MANILA, Oct 25 (Reuters) The Philippines' Supreme Court ruled today against holding a referendum on shifting the country to a parliamentary form of government in a major blow for President Gloria Macapagal Arroyo.
The 15 justices voted eight to seven to strike down a petition for a plebiscite, blasting the non-government organisation behind it for supporting Arroyo's agenda.
The court also criticised the petitioner Sigaw ng Bayan (Call of the People) for failing to show that the 6.3 million signatories to the petition knew what they were signing.
''To allow this constitutionally infirm initiative, propelled by deceptively gathered signatures, to alter basic principles in the constitution is to allow a desecration of the constitution,'' the eight judges wrote.
Analysts said the ruling was likely to reduce the political temperature in the Philippines, where constitutional change would have polarised the nation.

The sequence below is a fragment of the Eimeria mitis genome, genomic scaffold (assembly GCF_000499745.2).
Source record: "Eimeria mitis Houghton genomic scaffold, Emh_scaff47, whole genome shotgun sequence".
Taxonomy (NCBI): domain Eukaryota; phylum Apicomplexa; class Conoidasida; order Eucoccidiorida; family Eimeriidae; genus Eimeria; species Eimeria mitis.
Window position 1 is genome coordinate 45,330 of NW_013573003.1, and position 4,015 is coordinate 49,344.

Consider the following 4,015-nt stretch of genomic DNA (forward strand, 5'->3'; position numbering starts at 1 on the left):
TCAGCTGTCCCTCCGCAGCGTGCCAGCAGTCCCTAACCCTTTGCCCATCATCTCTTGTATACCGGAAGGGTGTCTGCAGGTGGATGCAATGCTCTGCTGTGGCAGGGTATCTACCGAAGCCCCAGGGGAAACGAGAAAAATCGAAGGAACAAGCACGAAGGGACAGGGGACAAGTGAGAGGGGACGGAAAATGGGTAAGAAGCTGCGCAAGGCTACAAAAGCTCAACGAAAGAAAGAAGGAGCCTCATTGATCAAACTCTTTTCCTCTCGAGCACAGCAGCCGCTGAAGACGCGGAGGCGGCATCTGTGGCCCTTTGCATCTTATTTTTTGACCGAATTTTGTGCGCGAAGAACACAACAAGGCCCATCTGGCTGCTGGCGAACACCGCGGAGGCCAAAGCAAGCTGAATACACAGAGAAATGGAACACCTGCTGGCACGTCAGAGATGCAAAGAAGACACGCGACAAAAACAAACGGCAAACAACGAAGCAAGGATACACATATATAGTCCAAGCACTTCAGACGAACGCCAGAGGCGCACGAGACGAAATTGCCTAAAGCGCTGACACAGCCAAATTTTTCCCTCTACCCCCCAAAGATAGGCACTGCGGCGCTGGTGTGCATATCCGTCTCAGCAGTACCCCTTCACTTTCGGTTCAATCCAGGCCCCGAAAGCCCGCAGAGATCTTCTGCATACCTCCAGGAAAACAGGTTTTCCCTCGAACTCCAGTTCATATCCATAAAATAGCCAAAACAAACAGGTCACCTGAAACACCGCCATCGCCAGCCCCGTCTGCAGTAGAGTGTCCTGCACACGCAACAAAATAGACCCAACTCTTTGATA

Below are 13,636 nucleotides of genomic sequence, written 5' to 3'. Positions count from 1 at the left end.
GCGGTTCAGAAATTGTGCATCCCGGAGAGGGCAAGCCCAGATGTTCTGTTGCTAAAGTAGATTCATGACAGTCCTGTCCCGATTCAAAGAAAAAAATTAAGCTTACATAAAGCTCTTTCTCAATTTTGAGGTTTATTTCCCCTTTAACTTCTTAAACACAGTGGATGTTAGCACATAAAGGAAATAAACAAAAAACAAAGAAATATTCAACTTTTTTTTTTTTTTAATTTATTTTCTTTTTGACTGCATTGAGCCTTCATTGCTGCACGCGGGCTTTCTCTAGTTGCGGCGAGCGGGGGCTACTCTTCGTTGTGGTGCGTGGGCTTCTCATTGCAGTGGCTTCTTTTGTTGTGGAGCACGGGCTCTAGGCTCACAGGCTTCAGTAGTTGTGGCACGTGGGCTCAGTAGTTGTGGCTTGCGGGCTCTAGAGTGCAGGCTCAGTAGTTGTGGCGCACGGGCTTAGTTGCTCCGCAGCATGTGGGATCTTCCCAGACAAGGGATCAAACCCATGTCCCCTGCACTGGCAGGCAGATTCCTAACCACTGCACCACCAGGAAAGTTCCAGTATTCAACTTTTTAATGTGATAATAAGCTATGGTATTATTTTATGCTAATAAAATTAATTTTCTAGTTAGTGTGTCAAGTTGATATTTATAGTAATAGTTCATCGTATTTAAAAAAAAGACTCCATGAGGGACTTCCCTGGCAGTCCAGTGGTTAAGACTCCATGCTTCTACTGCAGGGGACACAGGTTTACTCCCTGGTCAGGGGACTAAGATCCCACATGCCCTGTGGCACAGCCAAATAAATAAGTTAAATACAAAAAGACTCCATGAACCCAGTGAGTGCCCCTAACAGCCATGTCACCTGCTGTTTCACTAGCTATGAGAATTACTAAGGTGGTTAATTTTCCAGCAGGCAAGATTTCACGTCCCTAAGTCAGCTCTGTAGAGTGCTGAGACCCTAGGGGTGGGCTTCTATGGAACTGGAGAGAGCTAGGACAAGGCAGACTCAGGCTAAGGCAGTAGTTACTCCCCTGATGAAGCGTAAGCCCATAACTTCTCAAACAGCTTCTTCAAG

Arroyo has championed the switch to a parliamentary setup and her Executive Secretary said it was now up to congressional allies to convene both houses of the legislature into a constituent assembly to try and re-write the constitution.
''The president has not lost her resolve for a major political change, such as the charter change,'' Eduardo Ermita said.
But analysts said a constituent assembly was unlikely to succeed because senators, who face extinction if a parliamentary system is created, are fiercely opposed to an amendment. Lawmakers are also starting to focus on elections next year.
The Supreme court, which has demonstrated its independence in several decisions this year, also said the public can only apply for amendments to the constitution, not revisions.
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